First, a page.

This book isn't just for new teachers! Even after years as a science teacher, this book gave me suggestions to use right away in my classroom.”

—Regina Brinker, Science Teacher

Christensen Middle School, Livermore, CA

Create a science classroom that fosters a creative learning community and leads to success!

From successfully setting up a classroom to achieving meaningful instruction, science teachers face a variety of challenges unique to their practice every day. This easy-to-read guide provides new and seasoned teachers with practical ideas, strategies, and insights to help address essential topics in effective science teaching, including emphasizing inquiry, building literacy, implementing technology, using a wide variety of science resources, and maintaining student safety.

Aligned with current science standards, this guide helps teachers streamline their efforts, organize their work, and set the stage for outstanding instruction and enthusiastic student participation. Other features include:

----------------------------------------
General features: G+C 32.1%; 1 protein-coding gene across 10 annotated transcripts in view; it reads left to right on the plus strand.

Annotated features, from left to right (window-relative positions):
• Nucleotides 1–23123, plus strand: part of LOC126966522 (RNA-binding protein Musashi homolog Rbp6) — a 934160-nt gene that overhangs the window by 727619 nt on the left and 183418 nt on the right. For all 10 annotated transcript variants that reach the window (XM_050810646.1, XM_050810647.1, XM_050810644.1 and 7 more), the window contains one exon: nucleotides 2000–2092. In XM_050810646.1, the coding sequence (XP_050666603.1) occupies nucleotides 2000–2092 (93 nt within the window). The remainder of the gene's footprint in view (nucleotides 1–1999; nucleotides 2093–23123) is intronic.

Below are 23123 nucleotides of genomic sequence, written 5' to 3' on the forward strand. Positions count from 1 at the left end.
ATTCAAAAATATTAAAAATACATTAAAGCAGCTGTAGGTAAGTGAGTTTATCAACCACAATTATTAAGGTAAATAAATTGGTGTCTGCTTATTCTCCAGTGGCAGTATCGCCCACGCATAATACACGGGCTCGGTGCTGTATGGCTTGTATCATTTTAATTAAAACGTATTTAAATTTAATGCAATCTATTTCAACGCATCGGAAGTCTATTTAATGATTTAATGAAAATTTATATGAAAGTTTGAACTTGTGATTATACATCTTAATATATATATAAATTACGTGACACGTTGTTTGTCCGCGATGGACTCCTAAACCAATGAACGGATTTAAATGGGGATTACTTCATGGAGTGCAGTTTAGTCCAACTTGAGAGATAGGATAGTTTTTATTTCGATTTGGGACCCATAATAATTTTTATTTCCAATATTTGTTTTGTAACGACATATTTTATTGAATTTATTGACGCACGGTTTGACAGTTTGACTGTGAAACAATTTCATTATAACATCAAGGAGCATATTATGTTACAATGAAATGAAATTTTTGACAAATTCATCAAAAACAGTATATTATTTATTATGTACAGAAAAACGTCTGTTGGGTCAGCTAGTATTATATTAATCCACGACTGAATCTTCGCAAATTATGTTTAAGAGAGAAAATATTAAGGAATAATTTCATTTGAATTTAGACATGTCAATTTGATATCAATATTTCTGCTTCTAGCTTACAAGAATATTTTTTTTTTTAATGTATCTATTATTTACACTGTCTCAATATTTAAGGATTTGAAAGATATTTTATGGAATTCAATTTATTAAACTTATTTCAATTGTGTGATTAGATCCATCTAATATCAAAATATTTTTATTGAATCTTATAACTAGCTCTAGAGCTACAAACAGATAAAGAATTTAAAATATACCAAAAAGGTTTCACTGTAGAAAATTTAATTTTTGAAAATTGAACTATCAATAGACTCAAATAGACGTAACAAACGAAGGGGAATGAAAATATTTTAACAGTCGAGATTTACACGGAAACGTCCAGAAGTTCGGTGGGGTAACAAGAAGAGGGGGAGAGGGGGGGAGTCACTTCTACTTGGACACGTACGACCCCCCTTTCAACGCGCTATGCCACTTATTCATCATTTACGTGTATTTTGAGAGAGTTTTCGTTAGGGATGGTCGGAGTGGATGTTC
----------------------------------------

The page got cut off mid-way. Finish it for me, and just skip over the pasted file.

Practical examples, snapshots of moments in the history of science, and Web references; A compilation of professional development activities; Checklists to rate curricula and textbooks; Guidance on networking with colleagues and establishing relationships with families

By leveraging this book's rich resources, science teachers will discover how to turn their classrooms into thriving environments for learning.

Emphasize Inquiry Science to Deepen Understanding

Emphasize inquiry science to deepen understanding

Believe me, my young friend, there is nothing—absolutely nothing—half so much worth doing as simply messing about in boats. Simply messing.

—Spoken by Ratty to Mole in Wind in the Willows (1992 [1913]), a children's book by Kenneth Grahame (1859–1932)

In 1974, David Hawkins wrote an essay, “Messing About in Science,” in which he maintained that students needed unstructured time to explore their natural world (Hawkins, 1974). This phrase has since been used to describe the early phases of inquiry. Hawkins felt strongly that a significant amount of time involved in learning science should be spent in free and unguided exploratory work.

The idea of allowing your students time to “mess about in science” is a powerful ...

  • Loading...
locked icon

Sign in to access this content

Get a 30 day FREE TRIAL

  • Watch videos from a variety of sources bringing classroom topics to life
  • Read modern, diverse business cases
  • Explore hundreds of books and reference titles